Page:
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Document Max. Freq Min. Freq
Comte de Paris, History of the Civil War in America. Vol. 1. (ed. Henry Coppee , LL.D.) 37 17 Browse Search
William H. Herndon, Jesse William Weik, Herndon's Lincoln: The True Story of a Great Life, Etiam in minimis major, The History and Personal Recollections of Abraham Lincoln by William H. Herndon, for twenty years his friend and Jesse William Weik 25 3 Browse Search
Colonel William Preston Johnston, The Life of General Albert Sidney Johnston : His Service in the Armies of the United States, the Republic of Texas, and the Confederate States. 20 14 Browse Search
Jubal Anderson Early, Ruth Hairston Early, Lieutenant General Jubal A. Early , C. S. A. 18 0 Browse Search
James Redpath, The Roving Editor: or, Talks with Slaves in the Southern States. 16 0 Browse Search
Official Records of the Union and Confederate Armies, Chapter XXII: Operations in Kentucky, Tennessee, North Mississippi, North Alabama, and Southwest Virginia. March 4-June 10, 1862., Part II: Correspondence, Orders, and Returns. (ed. Lieut. Col. Robert N. Scott) 16 0 Browse Search
Edward Porter Alexander, Military memoirs of a Confederate: a critical narrative 15 3 Browse Search
Comte de Paris, History of the Civil War in America. Vol. 2. (ed. Henry Coppee , LL.D.) 15 7 Browse Search
George Ticknor, Life, letters and journals of George Ticknor (ed. George Hillard) 15 5 Browse Search
Southern Historical Society Papers, Volume 27. (ed. Reverend J. William Jones) 14 0 Browse Search
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Browsing named entities in The Daily Dispatch: December 22, 1860., [Electronic resource]. You can also browse the collection for Buchanan or search for Buchanan in all documents.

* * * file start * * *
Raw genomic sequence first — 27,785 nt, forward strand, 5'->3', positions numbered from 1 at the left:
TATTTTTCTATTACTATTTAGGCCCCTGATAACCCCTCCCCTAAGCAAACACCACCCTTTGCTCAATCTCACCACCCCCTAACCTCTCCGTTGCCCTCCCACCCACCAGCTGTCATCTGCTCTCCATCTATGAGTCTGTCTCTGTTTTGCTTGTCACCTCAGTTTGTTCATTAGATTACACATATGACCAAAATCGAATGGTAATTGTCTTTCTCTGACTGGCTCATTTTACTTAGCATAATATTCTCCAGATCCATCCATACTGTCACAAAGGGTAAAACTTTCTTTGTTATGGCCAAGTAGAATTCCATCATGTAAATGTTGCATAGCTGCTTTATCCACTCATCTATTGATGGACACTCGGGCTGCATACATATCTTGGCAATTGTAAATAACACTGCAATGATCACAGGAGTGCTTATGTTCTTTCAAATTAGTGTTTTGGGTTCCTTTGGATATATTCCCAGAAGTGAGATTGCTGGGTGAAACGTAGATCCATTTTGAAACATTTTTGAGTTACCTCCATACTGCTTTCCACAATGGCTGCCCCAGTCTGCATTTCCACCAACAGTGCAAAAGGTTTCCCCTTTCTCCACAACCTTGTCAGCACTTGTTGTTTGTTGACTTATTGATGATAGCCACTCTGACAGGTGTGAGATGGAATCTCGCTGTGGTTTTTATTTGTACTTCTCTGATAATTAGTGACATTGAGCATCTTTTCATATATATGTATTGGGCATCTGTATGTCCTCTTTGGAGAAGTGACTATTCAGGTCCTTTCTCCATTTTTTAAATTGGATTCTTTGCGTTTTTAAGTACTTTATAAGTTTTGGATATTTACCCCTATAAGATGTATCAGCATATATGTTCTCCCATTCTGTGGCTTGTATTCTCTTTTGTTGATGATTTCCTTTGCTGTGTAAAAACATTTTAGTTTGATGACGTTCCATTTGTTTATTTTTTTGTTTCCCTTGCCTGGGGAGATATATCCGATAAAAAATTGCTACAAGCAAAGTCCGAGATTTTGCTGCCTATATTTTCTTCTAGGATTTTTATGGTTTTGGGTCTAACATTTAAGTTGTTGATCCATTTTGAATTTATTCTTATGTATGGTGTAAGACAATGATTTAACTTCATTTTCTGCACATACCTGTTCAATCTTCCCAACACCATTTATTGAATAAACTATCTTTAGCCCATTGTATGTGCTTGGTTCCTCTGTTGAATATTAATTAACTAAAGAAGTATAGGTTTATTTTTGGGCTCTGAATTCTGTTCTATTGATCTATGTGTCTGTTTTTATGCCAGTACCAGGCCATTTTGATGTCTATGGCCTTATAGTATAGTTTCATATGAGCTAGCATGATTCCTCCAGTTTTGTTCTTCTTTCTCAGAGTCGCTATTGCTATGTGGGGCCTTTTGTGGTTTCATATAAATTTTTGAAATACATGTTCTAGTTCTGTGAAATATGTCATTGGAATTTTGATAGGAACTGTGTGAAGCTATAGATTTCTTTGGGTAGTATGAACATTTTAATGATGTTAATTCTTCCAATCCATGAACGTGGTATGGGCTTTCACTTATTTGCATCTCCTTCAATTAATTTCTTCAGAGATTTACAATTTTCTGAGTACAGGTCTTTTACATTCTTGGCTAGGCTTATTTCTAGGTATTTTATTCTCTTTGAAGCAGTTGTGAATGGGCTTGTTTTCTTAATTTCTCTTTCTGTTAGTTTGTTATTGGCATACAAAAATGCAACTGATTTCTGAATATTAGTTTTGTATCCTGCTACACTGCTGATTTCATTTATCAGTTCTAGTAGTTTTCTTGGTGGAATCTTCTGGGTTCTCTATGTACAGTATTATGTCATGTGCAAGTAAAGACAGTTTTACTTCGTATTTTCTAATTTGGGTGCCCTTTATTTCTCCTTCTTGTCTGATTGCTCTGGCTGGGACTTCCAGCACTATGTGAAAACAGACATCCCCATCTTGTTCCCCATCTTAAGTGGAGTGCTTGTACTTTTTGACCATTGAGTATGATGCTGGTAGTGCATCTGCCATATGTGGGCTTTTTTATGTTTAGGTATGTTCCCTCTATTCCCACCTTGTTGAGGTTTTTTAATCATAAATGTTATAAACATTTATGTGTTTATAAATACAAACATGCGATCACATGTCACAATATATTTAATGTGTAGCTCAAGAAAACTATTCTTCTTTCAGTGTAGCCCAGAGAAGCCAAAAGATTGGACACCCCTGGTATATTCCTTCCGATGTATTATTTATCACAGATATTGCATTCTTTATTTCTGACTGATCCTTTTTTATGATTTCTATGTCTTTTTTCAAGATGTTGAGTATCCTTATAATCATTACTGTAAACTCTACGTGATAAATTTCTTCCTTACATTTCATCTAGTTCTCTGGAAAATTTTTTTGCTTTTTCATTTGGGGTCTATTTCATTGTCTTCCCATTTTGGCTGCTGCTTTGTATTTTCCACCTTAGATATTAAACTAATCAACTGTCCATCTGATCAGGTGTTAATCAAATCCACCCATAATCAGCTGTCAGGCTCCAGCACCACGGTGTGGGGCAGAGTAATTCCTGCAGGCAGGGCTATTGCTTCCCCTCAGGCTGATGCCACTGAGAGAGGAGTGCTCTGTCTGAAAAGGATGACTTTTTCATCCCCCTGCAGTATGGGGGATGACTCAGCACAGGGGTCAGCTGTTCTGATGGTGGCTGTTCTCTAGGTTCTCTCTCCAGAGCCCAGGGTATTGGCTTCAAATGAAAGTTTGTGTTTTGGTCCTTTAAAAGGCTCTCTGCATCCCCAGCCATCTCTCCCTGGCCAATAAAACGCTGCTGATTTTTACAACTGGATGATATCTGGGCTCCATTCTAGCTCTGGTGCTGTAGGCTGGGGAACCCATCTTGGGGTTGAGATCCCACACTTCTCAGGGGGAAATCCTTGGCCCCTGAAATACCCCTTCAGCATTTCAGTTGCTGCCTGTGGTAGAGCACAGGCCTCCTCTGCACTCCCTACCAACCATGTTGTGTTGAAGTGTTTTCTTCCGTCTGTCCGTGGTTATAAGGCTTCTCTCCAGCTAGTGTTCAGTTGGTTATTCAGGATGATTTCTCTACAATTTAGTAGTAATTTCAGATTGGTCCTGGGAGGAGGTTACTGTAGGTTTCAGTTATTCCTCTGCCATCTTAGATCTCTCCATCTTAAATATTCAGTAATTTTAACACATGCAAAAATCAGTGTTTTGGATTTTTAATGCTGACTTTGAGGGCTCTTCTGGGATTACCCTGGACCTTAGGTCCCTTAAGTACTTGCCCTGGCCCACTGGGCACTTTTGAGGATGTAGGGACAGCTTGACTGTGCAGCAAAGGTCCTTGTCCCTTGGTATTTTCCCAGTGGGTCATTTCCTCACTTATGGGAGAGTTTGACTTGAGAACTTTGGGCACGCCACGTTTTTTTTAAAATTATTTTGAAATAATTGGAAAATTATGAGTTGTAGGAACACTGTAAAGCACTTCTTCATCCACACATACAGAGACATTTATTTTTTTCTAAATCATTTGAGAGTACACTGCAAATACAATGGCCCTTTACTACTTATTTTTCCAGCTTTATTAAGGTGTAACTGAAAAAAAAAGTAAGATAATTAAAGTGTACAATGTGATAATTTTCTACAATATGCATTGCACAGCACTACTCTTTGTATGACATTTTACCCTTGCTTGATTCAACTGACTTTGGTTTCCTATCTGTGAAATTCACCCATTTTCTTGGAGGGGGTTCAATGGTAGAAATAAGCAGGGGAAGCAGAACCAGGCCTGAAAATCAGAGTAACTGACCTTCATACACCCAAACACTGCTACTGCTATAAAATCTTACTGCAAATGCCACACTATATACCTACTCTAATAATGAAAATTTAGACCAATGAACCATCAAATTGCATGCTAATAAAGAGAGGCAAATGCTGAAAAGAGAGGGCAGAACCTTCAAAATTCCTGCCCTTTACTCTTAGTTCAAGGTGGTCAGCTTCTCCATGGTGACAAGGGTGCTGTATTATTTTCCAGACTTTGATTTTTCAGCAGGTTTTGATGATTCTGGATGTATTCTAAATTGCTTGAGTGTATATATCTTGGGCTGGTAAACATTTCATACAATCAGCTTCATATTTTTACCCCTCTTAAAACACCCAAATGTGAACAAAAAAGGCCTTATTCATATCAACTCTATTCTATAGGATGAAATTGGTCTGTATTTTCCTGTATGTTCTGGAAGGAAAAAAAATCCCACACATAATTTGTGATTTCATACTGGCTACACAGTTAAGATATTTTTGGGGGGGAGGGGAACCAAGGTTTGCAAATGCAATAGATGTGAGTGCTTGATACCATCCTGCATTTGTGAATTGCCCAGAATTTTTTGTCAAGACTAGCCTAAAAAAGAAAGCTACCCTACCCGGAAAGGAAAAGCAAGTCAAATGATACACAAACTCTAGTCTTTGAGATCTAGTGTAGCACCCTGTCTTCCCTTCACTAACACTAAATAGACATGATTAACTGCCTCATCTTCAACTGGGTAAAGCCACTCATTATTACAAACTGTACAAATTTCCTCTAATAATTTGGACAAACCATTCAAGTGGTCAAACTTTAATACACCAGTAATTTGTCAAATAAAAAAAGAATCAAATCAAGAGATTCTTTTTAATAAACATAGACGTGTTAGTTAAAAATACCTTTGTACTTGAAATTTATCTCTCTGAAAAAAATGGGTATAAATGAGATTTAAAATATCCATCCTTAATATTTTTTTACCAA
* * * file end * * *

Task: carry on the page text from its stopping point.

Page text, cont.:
Your search returned 3 results in 1 document section:

taken place in the reception of his resignation at Washington had he have forwarded his commission. Sir, it is well known to every man in the country that if Mr. Buchanan had received it, and appointed another to fill the thrown up commission, no Southern man would have accepted it — no man of South Carolina would have been alloing to secede. There are States going into Conventions. Provisions might be made to arrest their progress. I do not want South Carolina to secede because President Buchanan or any other man besides the people of South Carolina desires not to see it. Come what may — whatever the consequences it may invoke. I think it will best become the people to meet these consequences in the largest assertion of their rights. It may be that Mr. Buchanan is the friend of South Carolina. I do not say that he is, nor do I assert that he is not. I admit no other conclusion from events transpiring before me except that, in the issue now before the country, the President